‘Cuban Students Are Waking Up Now, They Don’t Believe in the Revolution’

The University of Camagüey tried to “wash its hands” of him by offering Tan Estrada several jobs as a technician in places that have nothing to do with his profile. (Courtesy)

14ymedio bigger14ymedio, Havana, 3 December 2022 — Last Monday, the directors of the University of Camagüey (UC) detained professor and journalist José Luis Tan Estrada, when he was about to go home. In a kind of improvised trial, they recited to him a rosary of “incidents” against the Government. They notified him that he could no longer teach at his faculty and — as a consolation — they offered him a couple of jobs in a canning factory and at the municipal headquarters of Hydraulic Resources.

It goes without saying that he did not accept. Upon leaving the UC, he could not help but take a picture of the old mantra of State Security, freshly painted on the wall plaster: “The university is for the revolutionaries.”

14ymedio. It gives the impression that you are accused of carrying an “ideological poison.” What is the negative influence attributed to you on the faculty?

Tan Estrada. For a while now, I have more followers on social networks, mainly on Facebook, for my work as an activist and my journalism. There I have denounced the arbitrariness of the regime, telling life stories and giving voice to people whose problems are not solved by the Government or the local authorities.

At the university, the head of human resources and the dean told me that the students follow me on social networks, they agree with what I publish and with my ideas. No one has published anything, of course, because they are afraid of losing their university career. They are afraid of being repressed or closely monitored by a professor.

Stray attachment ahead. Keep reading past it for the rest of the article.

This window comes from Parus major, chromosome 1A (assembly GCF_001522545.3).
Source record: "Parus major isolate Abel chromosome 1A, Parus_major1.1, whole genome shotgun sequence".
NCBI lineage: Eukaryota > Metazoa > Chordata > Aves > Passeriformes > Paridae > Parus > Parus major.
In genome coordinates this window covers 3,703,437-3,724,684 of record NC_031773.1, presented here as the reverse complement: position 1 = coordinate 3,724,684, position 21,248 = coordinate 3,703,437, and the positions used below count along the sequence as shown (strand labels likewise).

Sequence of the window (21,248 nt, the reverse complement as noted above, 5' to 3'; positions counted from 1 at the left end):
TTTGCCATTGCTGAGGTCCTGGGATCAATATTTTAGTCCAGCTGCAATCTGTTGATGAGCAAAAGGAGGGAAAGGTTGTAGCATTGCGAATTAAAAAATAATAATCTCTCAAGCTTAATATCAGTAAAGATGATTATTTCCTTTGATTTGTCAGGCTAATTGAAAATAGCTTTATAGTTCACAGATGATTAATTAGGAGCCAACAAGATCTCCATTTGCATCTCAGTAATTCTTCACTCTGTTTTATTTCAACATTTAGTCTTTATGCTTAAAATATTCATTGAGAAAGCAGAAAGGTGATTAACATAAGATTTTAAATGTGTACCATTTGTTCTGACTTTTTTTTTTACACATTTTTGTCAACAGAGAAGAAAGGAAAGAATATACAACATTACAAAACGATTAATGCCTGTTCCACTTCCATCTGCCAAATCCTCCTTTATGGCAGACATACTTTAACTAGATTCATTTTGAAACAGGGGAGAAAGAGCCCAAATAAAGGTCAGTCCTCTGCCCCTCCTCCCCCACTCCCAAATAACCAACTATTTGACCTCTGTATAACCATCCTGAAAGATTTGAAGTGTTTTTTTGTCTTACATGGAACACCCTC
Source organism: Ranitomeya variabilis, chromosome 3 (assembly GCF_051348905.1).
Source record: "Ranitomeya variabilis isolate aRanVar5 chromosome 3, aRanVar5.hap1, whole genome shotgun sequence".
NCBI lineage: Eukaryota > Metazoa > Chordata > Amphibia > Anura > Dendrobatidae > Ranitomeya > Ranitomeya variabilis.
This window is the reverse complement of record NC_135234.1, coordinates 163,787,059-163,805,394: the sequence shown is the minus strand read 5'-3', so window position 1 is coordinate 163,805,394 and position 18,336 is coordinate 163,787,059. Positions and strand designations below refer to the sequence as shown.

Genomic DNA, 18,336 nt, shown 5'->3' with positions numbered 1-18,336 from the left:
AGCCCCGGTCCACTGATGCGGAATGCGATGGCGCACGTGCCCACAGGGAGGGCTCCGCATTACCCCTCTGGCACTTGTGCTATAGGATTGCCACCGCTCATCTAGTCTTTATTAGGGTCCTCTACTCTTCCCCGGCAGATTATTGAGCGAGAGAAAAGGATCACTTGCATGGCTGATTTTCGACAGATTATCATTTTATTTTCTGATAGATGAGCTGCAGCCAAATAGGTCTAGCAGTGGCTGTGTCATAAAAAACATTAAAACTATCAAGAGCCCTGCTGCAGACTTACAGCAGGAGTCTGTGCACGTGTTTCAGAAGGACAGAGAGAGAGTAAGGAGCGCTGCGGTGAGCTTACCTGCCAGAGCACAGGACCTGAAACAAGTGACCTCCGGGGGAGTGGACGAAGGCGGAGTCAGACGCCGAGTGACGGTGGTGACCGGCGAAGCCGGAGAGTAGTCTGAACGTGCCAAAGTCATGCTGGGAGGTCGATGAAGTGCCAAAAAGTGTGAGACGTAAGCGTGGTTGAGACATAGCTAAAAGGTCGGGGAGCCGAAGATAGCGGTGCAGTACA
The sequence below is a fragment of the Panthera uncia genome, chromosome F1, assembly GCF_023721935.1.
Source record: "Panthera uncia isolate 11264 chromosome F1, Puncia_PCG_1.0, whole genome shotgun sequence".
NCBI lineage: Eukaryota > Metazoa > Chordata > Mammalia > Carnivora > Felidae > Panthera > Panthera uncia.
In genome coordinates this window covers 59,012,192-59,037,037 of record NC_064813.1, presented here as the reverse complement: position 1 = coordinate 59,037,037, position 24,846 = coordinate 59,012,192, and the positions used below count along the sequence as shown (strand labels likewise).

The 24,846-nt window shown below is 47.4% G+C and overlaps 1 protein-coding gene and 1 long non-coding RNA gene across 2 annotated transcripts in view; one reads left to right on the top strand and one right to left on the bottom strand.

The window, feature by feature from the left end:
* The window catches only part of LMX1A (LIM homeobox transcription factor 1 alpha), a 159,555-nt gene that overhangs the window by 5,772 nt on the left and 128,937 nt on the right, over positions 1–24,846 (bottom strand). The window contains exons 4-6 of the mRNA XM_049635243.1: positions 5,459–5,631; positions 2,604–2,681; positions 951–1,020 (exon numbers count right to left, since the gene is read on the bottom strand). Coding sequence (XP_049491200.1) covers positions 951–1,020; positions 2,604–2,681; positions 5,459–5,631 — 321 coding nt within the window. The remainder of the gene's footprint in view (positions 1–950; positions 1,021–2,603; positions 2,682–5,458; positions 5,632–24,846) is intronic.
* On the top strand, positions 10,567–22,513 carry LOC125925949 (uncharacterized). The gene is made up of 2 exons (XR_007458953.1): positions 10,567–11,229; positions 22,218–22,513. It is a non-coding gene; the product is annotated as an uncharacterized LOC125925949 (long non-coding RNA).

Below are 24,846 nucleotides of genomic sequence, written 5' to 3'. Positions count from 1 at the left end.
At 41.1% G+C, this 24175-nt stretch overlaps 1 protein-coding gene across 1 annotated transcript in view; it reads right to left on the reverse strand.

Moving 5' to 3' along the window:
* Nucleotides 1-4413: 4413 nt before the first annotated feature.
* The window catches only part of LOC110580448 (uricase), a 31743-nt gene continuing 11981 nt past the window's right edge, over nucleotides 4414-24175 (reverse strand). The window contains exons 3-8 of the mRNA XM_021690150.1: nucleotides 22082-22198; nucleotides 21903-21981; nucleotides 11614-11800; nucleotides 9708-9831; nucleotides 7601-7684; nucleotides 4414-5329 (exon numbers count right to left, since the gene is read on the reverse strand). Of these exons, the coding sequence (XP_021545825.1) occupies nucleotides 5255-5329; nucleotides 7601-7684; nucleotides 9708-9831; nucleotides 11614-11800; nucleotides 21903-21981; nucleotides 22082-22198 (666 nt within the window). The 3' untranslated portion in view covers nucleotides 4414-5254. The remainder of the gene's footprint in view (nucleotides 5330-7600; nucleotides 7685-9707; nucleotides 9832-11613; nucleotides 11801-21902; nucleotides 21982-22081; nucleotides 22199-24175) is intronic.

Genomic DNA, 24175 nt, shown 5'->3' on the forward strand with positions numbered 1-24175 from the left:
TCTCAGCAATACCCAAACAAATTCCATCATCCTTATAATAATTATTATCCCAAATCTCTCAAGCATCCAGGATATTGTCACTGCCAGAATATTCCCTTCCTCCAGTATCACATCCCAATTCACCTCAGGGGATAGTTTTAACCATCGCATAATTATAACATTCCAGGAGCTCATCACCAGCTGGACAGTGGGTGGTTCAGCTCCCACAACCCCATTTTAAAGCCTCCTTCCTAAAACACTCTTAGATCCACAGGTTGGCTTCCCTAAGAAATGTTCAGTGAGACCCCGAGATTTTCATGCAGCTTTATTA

Another element, according to them, is that I am a negative influence on the students, due to my openly contrary position to the Island regime. If I do not agree with the political system or the people who lead it, how can I prevent students from feeling themselves reflected and doing the same?

It seems that they do not know that a university student – and much more so those in journalism – has the ability to reason and realize the social problems we are experiencing. Everyone is suffering from them equally.

14ymedio. Why take this measure against you right now? Did you expect that level of radicalism that involves discarding a professor in the midst of the educational crisis that the Island is going through today?

Tan Estrada. Cuban universities have been characterized by being a repressive body against anyone who, within the faculty or students, opposes the Government. Because, supposedly, as it is written on that famous sign at the entrance of the UC, “the university is for revolutionaries,” complemented by that other no less famous: “Within the Revolution everything; against the Revolution nothing.”

There are plenty of examples. At UC itself, we have José Raúl Gallego, José Alemán, Henry Constantín, Eliecer Jiménez… countless students and professors who have gone through the university and who have experienced that type of repression. I am neither the only nor the first, nor will I be the last.

Of course, I knew that a measure would come against me, because of my “antecedents.” I lived closely the case of Professor Gallego, as he was prosecuted and discriminated against for his political ideas, despite being an excellent professional. One of the best I’ve had, without a doubt. What I did not expect was that the summons would be surprising, without prior notice, almost at the time of going home.

It was a kind of circus. How could I imagine it? That half hour showed me that the dictatorship can be unpredictable and knows how to shuffle its cards well.

Of course, having a regime opponent inside a university is not the same as being expelled “washing their hands,” of me as they did. They told me openly that the reason was because my statements, ideas and attitudes were against the principles of the Cuban Revolution. In addition, I was told that I used my knowledge and intelligence based on that negative influence.